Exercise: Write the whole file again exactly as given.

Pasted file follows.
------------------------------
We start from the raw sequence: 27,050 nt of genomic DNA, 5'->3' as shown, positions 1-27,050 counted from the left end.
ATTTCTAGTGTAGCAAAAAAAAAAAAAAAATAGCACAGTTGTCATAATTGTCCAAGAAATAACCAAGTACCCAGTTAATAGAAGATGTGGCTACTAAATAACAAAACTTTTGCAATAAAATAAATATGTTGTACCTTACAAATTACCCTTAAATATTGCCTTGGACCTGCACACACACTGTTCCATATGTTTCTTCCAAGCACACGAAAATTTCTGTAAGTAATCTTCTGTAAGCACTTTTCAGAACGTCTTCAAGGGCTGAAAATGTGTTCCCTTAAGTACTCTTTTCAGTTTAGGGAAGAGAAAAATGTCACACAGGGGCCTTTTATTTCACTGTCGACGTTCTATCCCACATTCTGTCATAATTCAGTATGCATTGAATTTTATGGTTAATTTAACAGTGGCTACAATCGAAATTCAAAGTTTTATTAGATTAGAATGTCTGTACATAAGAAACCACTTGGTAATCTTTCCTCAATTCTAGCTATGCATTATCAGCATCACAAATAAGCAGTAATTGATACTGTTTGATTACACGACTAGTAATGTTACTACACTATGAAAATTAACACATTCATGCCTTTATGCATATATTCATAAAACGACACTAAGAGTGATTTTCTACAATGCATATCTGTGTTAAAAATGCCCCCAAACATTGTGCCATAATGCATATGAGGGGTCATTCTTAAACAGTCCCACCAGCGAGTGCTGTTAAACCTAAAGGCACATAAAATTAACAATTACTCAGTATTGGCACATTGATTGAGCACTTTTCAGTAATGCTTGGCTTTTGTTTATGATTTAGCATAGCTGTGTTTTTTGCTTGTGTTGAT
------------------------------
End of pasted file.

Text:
We start from the raw sequence: 27,050 nt of genomic DNA, 5'->3' as shown, positions 1-27,050 counted from the left end.
ATTTCTAGTGTAGCAAAAAAAAAAAAAAAATAGCACAGTTGTCATAATTGTCCAAGAAATAACCAAGTACCCAGTTAATAGAAGATGTGGCTACTAAATAACAAAACTTTTGCAATAAAATAAATATGTTGTACCTTACAAATTACCCTTAAATATTGCCTTGGACCTGCACACACACTGTTCCATATGTTTCTTCCAAGCACACGAAAATTTCTGTAAGTAATCTTCTGTAAGCACTTTTCAGAACGTCTTCAAGGGCTGAAAATGTGTTCCCTTAAGTACTCTTTTCAGTTTAGGGAAGAGAAAAATGTCACACAGGGGCCTTTTATTTCACTGTCGACGTTCTATCCCACATTCTGTCATAATTCAGTATGCATTGAATTTTATGGTTAATTTAACAGTGGCTACAATCGAAATTCAAAGTTTTATTAGATTAGAATGTCTGTACATAAGAAACCACTTGGTAATCTTTCCTCAATTCTAGCTATGCATTATCAGCATCACAAATAAGCAGTAATTGATACTGTTTGATTACACGACTAGTAATGTTACTACACTATGAAAATTAACACATTCATGCCTTTATGCATATATTCATAAAACGACACTAAGAGTGATTTTCTACAATGCATATCTGTGTTAAAAATGCCCCCAAACATTGTGCCATAATGCATATGAGGGGTCATTCTTAAACAGTCCCACCAGCGAGTGCTGTTAAACCTAAAGGCACATAAAATTAACAATTACTCAGTATTGGCACATTGATTGAGCACTTTTCAGTAATGCTTGGCTTTTGTTTATGATTTAGCATAGCTGTGTTTTTTGCTTGTGTTGAT